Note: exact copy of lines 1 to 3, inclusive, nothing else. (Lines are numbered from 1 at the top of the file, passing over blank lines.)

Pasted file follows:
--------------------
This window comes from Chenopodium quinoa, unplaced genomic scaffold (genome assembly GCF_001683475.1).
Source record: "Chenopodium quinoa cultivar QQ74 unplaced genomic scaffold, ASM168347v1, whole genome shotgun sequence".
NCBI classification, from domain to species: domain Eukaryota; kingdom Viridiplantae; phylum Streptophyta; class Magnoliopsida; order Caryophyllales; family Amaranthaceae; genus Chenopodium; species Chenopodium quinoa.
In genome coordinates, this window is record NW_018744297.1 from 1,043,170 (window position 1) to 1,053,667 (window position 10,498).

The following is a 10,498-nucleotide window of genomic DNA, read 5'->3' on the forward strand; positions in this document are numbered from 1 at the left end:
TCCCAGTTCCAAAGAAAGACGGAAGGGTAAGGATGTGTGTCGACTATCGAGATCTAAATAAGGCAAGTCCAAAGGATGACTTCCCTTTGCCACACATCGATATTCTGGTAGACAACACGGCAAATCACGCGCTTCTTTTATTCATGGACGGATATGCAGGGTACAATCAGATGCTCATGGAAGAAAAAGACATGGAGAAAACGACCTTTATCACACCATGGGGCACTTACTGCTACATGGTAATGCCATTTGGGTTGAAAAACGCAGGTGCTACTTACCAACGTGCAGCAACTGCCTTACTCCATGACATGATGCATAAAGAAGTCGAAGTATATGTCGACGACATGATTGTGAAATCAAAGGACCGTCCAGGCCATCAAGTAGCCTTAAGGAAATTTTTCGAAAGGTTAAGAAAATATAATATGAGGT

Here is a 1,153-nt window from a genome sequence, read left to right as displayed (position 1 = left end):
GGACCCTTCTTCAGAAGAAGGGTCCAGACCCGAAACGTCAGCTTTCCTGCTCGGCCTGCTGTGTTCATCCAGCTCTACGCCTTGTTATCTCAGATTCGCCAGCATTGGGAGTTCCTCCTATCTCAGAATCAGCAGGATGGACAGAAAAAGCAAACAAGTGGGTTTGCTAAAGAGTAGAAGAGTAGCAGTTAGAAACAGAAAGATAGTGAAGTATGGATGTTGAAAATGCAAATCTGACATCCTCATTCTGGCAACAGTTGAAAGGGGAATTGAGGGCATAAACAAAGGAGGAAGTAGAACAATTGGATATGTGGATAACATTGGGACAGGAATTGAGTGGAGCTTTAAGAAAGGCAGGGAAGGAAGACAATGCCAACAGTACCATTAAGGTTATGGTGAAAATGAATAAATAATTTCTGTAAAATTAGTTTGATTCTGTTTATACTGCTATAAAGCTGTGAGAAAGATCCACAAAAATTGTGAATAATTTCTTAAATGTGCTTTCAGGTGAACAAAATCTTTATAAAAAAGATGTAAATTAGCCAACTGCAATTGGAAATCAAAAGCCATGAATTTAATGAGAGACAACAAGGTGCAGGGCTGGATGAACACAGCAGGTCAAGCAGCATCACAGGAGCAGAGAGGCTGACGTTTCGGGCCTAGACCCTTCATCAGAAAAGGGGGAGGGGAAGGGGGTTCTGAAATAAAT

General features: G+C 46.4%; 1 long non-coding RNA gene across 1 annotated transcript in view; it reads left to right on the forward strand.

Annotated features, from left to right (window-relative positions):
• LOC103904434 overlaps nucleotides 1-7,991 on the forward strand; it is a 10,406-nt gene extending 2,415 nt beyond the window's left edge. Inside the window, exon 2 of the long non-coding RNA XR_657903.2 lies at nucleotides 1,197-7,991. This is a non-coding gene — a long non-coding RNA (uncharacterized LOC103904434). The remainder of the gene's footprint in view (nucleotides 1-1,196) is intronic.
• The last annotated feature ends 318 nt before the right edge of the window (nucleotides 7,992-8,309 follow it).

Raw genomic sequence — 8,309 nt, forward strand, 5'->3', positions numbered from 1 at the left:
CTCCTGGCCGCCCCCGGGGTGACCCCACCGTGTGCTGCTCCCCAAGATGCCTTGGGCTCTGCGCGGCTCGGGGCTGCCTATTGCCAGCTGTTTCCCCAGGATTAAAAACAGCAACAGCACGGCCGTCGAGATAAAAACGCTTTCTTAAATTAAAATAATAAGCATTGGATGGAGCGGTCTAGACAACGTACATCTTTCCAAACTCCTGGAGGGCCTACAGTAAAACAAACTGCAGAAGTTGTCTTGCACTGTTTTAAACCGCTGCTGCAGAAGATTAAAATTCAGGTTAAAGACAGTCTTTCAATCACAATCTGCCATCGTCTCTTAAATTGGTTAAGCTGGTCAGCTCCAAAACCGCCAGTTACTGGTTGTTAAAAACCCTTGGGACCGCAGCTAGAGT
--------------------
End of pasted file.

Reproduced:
This window comes from Chenopodium quinoa, unplaced genomic scaffold (genome assembly GCF_001683475.1).
Source record: "Chenopodium quinoa cultivar QQ74 unplaced genomic scaffold, ASM168347v1, whole genome shotgun sequence".
NCBI classification, from domain to species: domain Eukaryota; kingdom Viridiplantae; phylum Streptophyta; class Magnoliopsida; order Caryophyllales; family Amaranthaceae; genus Chenopodium; species Chenopodium quinoa.